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Annual screenings cut mortality rates by 24% in men and 33% in women.
When treated at nonminority hospitals, however, Black patients experienced a 3% decrease in mortality over a 10-year period.
Cancer mortality fell by 29% between 1991 and 2017, largely driven by a decline in lung cancer deaths.
Black members of the church are 22% less likely to develop cancer compared with the Black population overall.
Regardless of age or gender, people with mood disorders experience higher rates of premature mortality.
Canine friends are associated with a lower risk of death for heart attack and stroke survivors, especially those who live alone.
As Trump administration abortion restrictions force more clinics to close, mortality rates may get worse.
Addressing barriers to care, such as insurance coverage, could mitigate disparities in outcomes between white and Black men.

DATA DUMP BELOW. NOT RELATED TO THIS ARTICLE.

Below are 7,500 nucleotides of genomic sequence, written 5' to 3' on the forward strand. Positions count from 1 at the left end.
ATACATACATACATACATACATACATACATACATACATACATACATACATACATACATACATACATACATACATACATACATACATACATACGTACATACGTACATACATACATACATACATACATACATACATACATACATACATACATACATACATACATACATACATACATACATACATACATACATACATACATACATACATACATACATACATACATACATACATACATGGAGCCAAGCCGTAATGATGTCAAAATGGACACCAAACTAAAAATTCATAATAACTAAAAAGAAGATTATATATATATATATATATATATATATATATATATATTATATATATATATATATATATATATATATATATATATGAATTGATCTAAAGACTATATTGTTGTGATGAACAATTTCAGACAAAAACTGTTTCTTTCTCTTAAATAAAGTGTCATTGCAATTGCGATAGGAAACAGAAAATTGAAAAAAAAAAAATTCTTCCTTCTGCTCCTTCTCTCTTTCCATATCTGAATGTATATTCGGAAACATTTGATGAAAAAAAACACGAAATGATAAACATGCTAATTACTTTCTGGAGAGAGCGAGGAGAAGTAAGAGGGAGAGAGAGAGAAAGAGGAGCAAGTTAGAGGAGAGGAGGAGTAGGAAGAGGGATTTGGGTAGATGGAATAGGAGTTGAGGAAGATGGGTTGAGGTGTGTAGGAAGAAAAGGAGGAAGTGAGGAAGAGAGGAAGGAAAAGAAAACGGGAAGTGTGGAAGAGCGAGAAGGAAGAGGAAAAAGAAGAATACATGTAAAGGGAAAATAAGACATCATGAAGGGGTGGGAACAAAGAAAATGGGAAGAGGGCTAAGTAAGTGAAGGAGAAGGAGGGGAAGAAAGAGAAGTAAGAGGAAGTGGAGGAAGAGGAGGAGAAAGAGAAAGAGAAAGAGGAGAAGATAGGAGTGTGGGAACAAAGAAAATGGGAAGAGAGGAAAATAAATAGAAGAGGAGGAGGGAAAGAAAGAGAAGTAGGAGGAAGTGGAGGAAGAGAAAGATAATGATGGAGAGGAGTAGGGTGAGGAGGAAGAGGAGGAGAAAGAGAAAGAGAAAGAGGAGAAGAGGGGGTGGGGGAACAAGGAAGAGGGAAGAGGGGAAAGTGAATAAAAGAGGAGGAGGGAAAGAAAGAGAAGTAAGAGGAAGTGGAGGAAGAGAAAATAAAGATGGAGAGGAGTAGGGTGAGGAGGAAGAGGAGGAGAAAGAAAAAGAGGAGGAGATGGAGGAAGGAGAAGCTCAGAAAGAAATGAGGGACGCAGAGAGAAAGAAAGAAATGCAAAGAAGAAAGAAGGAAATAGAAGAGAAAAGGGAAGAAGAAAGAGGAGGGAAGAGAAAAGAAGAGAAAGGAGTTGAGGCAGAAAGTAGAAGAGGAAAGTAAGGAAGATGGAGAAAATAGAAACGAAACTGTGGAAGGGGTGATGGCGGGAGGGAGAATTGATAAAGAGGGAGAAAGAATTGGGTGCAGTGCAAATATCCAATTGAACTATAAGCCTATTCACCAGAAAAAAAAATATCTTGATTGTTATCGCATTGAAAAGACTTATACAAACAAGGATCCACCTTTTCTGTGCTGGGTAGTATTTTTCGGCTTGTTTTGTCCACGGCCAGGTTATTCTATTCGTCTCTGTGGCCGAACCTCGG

Cancer mortality declined by 27 percent over the past 25 years.
In this state, Black women die of this preventable cancer at nearly double the rate of white women.
Regardless of race, ethnicity or nationality, men are more likely than women to get cancer.
Smoking, physical inactivity and food insecurity are among eight county-level factors that account for income-related disparities.
Talk to your doc before ruling out screening.
By 2030, women around the world will be more likely to die of lung cancer than breast cancer.
Liver cancer rates and deaths have doubled in the United States, Canada, Australia and United Kingdom.
Black mothers are three to four times more likely to die following birth than white mothers.
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